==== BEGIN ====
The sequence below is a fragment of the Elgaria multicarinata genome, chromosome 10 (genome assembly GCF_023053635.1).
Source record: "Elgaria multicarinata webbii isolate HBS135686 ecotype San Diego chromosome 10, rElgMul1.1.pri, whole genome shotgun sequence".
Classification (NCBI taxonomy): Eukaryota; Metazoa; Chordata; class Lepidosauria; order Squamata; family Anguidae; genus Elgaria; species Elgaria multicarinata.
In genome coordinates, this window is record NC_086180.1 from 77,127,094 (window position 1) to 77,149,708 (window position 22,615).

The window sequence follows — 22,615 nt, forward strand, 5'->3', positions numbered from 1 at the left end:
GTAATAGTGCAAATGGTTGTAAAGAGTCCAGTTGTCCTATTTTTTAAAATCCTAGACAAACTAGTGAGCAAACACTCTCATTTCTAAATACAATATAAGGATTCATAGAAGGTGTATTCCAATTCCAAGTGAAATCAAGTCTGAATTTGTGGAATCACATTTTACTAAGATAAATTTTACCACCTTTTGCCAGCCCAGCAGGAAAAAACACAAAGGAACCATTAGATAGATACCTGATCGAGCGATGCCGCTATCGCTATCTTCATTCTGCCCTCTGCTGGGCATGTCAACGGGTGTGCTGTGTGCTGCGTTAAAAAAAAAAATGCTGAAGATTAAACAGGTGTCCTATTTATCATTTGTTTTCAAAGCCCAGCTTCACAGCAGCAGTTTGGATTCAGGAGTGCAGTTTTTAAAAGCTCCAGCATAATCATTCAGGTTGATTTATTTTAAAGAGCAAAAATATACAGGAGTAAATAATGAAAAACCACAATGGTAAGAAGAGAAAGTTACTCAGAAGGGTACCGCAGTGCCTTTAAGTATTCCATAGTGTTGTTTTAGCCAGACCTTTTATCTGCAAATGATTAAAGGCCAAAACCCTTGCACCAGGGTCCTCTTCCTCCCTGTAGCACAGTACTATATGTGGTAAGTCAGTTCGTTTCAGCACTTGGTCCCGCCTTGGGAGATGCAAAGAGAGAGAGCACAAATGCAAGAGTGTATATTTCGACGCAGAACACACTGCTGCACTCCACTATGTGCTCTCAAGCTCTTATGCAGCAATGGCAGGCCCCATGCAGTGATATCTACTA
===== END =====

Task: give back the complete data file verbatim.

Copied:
The sequence below is a fragment of the Elgaria multicarinata genome, chromosome 10 (genome assembly GCF_023053635.1).
Source record: "Elgaria multicarinata webbii isolate HBS135686 ecotype San Diego chromosome 10, rElgMul1.1.pri, whole genome shotgun sequence".
Classification (NCBI taxonomy): Eukaryota; Metazoa; Chordata; class Lepidosauria; order Squamata; family Anguidae; genus Elgaria; species Elgaria multicarinata.
In genome coordinates, this window is record NC_086180.1 from 77,127,094 (window position 1) to 77,149,708 (window position 22,615).

The window sequence follows — 22,615 nt, forward strand, 5'->3', positions numbered from 1 at the left end:
GTAATAGTGCAAATGGTTGTAAAGAGTCCAGTTGTCCTATTTTTTAAAATCCTAGACAAACTAGTGAGCAAACACTCTCATTTCTAAATACAATATAAGGATTCATAGAAGGTGTATTCCAATTCCAAGTGAAATCAAGTCTGAATTTGTGGAATCACATTTTACTAAGATAAATTTTACCACCTTTTGCCAGCCCAGCAGGAAAAAACACAAAGGAACCATTAGATAGATACCTGATCGAGCGATGCCGCTATCGCTATCTTCATTCTGCCCTCTGCTGGGCATGTCAACGGGTGTGCTGTGTGCTGCGTTAAAAAAAAAAATGCTGAAGATTAAACAGGTGTCCTATTTATCATTTGTTTTCAAAGCCCAGCTTCACAGCAGCAGTTTGGATTCAGGAGTGCAGTTTTTAAAAGCTCCAGCATAATCATTCAGGTTGATTTATTTTAAAGAGCAAAAATATACAGGAGTAAATAATGAAAAACCACAATGGTAAGAAGAGAAAGTTACTCAGAAGGGTACCGCAGTGCCTTTAAGTATTCCATAGTGTTGTTTTAGCCAGACCTTTTATCTGCAAATGATTAAAGGCCAAAACCCTTGCACCAGGGTCCTCTTCCTCCCTGTAGCACAGTACTATATGTGGTAAGTCAGTTCGTTTCAGCACTTGGTCCCGCCTTGGGAGATGCAAAGAGAGAGAGCACAAATGCAAGAGTGTATATTTCGACGCAGAACACACTGCTGCACTCCACTATGTGCTCTCAAGCTCTTATGCAGCAATGGCAGGCCCCATGCAGTGATATCTACTA